No New Private Prison in Yuma!
The Arizona Department of Corrections has issued a Request for Proposal to private prison corporations to build 5,000 new for-profit private prison beds in Arizona. Two private, for-profit prison corporations are seeking contracts to build a prison in San Luis. GEO Group (formerly Wackenhut) wants a 2,000-3,000 bed prison and Management and Training Corporation (MTC), the company responsible for the escapes from the Kingman prison last summer, wants a 3,000-bed prison.
Private prisons are bad for public safety, bad for the economy, and bad for the communities in which they are based.
Private prisons are unsafe. If the Kingman escapes did not prove this point sufficiently, there is a host of federal research data and published media accounts to verify it. US Department of Justice, which found that “Privately operated facilities have a significantly lower staffing level than publicly operated prisons and lack MIS support.” They also report a significantly higher rate of assaults on staff and inmates.
While private prisons enrich shareholders and top prison corporation executives, they do not save taxpayers money or result in economic development. Private prisons are not saving money in Arizona. The Arizona Department of Corrections has done a cost comparison analysis every year since 2005, and the results are consistent. The most recent of these, from 2009, shows that the State paid private prisons $55.89 for each medium-custody inmate per day compared to a daily cost of $48.13 per medium-custody inmate in state facilities.
Despite the claims of private prison corporations, prisons do not encourage economic growth for small rural communities. A study by researchers at Washington State University showed that prisons actually hurt long-term economic growth in small rural communities. And a new report (not yet published) by the same researchers at the Washington argues that privatization places downward pressure on staffing, pay and benefits for all prisons in the state. As a consequence, prisons not only fail to help but appear to harm host communities.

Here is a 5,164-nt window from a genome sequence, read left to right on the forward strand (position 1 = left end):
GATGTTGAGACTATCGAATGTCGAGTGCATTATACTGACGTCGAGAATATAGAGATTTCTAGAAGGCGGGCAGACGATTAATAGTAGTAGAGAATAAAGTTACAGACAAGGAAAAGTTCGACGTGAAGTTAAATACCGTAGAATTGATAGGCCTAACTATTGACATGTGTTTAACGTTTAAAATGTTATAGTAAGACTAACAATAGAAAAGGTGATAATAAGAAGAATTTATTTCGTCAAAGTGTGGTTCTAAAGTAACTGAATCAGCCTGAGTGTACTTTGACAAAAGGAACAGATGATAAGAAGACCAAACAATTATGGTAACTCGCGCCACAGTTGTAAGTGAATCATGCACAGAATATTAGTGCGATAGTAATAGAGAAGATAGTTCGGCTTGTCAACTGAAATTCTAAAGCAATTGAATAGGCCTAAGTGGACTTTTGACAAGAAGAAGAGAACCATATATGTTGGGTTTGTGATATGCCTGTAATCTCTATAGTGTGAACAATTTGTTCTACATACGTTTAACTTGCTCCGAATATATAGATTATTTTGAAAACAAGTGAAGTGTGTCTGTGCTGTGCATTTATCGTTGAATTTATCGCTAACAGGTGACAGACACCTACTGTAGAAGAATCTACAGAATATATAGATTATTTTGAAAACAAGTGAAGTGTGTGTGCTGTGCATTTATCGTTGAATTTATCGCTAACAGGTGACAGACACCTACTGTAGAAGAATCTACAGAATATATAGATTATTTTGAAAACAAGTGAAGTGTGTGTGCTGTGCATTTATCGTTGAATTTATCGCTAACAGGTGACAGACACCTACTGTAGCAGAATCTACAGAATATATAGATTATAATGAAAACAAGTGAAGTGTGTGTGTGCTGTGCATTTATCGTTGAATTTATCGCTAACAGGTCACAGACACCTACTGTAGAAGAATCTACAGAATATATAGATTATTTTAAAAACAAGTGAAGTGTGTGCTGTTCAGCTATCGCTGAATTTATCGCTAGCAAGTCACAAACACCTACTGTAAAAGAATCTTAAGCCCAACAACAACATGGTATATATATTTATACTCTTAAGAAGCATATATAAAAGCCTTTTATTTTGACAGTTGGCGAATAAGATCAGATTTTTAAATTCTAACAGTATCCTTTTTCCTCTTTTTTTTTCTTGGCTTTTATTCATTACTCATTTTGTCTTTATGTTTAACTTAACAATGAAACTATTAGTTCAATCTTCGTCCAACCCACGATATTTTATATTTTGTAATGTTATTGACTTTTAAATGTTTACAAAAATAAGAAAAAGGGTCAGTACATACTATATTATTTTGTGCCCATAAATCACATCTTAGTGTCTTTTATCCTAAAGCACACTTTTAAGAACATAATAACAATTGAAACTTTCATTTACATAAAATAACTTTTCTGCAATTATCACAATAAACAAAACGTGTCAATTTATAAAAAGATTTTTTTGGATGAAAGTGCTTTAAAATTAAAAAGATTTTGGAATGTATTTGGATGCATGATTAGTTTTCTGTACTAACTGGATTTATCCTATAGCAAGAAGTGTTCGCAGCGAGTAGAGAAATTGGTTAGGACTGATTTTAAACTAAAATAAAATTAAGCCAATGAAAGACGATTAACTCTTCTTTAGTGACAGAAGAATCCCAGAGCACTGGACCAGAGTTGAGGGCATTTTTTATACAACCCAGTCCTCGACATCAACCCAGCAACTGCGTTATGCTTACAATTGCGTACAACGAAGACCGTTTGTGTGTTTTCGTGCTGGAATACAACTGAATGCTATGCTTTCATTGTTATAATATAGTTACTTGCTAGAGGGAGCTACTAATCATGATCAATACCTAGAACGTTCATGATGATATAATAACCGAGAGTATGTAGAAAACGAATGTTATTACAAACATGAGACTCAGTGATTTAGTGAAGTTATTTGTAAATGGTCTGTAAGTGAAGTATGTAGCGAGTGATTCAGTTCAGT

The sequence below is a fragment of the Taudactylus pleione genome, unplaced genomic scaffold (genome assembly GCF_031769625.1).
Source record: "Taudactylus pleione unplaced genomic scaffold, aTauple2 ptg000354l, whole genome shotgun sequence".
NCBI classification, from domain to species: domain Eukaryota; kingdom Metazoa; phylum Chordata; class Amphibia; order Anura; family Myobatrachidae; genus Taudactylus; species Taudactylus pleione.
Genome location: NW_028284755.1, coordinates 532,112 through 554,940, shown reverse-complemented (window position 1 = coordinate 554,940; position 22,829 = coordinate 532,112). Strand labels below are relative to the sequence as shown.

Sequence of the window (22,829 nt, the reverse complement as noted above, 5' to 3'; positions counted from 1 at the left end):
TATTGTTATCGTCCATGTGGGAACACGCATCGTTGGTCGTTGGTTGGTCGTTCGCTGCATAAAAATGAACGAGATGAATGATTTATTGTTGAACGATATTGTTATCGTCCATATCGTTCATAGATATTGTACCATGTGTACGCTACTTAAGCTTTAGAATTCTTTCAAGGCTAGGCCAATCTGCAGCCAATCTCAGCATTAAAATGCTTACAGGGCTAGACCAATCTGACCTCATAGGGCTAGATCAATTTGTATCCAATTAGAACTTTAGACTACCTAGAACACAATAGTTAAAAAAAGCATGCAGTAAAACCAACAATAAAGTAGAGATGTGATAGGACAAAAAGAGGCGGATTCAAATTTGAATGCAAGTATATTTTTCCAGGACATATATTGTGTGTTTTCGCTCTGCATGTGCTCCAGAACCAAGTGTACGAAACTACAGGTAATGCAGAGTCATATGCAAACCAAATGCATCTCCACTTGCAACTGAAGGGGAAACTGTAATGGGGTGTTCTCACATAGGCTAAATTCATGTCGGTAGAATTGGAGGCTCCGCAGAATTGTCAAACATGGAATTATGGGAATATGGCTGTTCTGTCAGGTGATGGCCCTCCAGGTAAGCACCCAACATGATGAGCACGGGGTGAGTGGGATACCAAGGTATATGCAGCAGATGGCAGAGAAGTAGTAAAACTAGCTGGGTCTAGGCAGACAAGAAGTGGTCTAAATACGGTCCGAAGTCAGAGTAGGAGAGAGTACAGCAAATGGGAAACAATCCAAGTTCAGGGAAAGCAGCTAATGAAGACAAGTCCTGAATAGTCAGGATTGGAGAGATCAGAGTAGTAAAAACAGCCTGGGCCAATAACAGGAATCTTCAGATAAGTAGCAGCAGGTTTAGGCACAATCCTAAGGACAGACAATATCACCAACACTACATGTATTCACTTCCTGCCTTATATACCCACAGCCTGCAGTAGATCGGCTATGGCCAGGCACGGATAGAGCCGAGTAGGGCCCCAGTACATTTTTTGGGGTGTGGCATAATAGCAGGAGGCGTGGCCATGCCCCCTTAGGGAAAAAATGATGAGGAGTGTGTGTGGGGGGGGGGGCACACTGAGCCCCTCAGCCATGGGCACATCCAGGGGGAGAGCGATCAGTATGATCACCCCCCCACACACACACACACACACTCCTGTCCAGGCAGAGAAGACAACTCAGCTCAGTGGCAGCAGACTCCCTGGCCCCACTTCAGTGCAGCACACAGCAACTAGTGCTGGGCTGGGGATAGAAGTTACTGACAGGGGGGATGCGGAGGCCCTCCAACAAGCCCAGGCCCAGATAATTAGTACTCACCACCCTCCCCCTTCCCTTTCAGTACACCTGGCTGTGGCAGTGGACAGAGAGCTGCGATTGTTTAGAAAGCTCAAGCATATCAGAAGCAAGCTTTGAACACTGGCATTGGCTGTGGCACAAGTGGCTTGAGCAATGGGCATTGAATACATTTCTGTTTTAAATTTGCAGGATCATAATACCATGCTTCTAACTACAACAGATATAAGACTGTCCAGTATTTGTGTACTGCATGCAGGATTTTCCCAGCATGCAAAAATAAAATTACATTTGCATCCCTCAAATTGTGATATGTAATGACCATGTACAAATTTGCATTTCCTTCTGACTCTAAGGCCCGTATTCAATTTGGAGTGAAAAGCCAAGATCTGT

Both GEO Group and MTC, the companies proposing the facilities in Yuma, have long and troubled histories. In Texas, GEO’s Reeves County Detention Center has twice erupted in riots after a series of prisoner deaths. Arizona prisoners held at the same facility went on hunger strike to be brought back to Arizona. A GEO youth prison in Mississippi was recently sued by youth claiming that “barbaric, unconstitutional conditions” permeated the “dangerously understaffed” facility where “corruption and violence is rampant.” A similar GEO youth facility in Texas shuttered after unsafe and unsanitary conditions were found. Last year, GEO agreed to pay a $2.9 million settlement in a lawsuit that claimed that at six facilities an illegal policy of strip-searching all pretrial detainees.
At MTC’s Kingman prison in Arizona, three prisoners escaped in 2010 when they snuck past locked doors, avoided surveillance cameras and sensors, and went unnoticed by guard towers and ground patrol while they cut a hole in some perimeter fencing. A 61 year old couple from Oklahoma who were found dead and badly burned in their camper in New Mexico are thought to have been murdered by two of the fugitives from MTC’s prison while on the run from police. A guard at MTC’s Willacy County Processing Center was recently indicted for sexual assaulting a female detainee. Local media reported detainee complaints that rotten food was allegedly served at that facility. As many as 150 inmates were involved in a disturbance at MTC’s Marana Community Correctional Treatment Facility. The fight lasted about an hour before a 20 member tactical unit helped to break it up. 12 inmates and an MTC employee were injured.
The solution to Yuma’s economic future and well as our state's prison system and our astronomical recidivism rate is not more incarceration, but less. Sentencing reforms have been proven to work in many other states. They save millions of taxpayer dollars and improve public safety by helping to address the issues that lead to illegal behavior--mental illness, substance abuse, and economic insecurity.
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